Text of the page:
Clinical Malaria Reduces Human Attractiveness to Mosquitoes

Abstract:

Evolutionary fitness concepts dictate that blood parasites should regulate their transmission success by enhancing the responsiveness of arthropod vectors to infectious hosts. We observed that the presence of trophozoite stages of Plasmodium falciparum in peripheral blood, combined with clinical malaria symptoms, actually reduced the attractiveness to Anopheles gambiae mosquitoes of one Kenyan male, relative to another. Their innate levels of attractiveness were restored within days, prior to the onset of gametocytaemia. These findings support the theory that a parasite-modulated change in host attractiveness occurs, but not at the stage when transmission from the human host to mosquito vector can be effected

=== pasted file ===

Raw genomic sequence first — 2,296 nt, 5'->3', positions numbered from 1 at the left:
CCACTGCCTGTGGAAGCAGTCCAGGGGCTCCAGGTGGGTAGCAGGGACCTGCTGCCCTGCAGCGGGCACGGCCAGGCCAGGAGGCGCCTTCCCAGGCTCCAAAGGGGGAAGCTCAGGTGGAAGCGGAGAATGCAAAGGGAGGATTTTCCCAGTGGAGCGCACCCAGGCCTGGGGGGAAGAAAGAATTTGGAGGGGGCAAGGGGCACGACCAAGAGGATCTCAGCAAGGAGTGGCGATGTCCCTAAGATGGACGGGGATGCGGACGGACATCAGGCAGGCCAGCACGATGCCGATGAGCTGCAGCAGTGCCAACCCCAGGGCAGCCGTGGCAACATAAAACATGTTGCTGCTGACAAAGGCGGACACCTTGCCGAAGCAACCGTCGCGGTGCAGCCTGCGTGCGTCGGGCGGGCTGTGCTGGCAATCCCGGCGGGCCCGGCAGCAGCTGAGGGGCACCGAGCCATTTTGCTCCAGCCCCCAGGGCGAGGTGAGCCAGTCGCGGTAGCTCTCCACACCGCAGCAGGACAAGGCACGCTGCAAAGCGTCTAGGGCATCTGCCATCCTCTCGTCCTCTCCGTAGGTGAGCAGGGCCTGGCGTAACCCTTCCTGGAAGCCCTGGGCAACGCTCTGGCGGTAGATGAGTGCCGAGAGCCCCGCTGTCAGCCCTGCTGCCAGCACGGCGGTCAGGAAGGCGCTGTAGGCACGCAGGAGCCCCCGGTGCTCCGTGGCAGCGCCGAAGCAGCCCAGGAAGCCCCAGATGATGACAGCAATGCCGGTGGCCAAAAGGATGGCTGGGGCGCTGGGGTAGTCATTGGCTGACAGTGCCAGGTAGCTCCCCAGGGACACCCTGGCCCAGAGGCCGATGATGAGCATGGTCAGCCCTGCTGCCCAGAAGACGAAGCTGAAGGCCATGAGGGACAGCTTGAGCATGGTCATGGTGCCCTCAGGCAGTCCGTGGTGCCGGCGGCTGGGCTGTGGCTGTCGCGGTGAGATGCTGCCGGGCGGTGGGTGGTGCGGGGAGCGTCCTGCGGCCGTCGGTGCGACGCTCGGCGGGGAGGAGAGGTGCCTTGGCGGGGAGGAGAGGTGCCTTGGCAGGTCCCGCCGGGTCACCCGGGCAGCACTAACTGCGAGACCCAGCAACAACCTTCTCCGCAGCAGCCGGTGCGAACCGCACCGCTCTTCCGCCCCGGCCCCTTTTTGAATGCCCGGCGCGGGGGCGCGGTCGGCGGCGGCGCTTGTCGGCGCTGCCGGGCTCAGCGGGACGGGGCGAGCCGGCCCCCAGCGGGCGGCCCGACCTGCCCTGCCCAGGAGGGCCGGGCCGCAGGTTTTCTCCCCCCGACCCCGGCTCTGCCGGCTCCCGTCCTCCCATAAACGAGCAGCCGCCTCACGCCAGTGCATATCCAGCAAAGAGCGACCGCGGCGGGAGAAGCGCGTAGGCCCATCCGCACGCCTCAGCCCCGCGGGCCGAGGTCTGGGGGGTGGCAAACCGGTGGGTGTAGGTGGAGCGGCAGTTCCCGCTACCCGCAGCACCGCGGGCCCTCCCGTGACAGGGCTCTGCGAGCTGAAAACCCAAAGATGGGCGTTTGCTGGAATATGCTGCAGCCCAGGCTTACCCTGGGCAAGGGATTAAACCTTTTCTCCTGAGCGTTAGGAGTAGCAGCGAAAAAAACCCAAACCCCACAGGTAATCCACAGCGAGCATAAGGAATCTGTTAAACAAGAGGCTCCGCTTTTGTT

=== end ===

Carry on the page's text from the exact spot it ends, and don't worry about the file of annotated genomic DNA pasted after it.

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APA

Public Library, A. & R., M (2024). Clinical Malaria Reduces Human Attractiveness to Mosquitoes. Afribary. Retrieved from https://afribary.com/works/clinical-malaria-reduces-human-attractiveness-to-mosquitoes

MLA 8th

Public Library, Africana, and Mukabana R. "Clinical Malaria Reduces Human Attractiveness to Mosquitoes" Afribary. Afribary, 10 Mar. 2024, https://afribary.com/works/clinical-malaria-reduces-human-attractiveness-to-mosquitoes. Accessed 26 May. 2024.

MLA7

Public Library, Africana, and Mukabana R. . "Clinical Malaria Reduces Human Attractiveness to Mosquitoes". Afribary, Afribary, 10 Mar. 2024. Web. 26 May. 2024. < https://afribary.com/works/clinical-malaria-reduces-human-attractiveness-to-mosquitoes >.

Chicago

Public Library, Africana and R., Mukabana . "Clinical Malaria Reduces Human Attractiveness to Mosquitoes" Afribary (2024). Accessed May 26, 2024. https://afribary.com/works/clinical-malaria-reduces-human-attractiveness-to-mosquitoes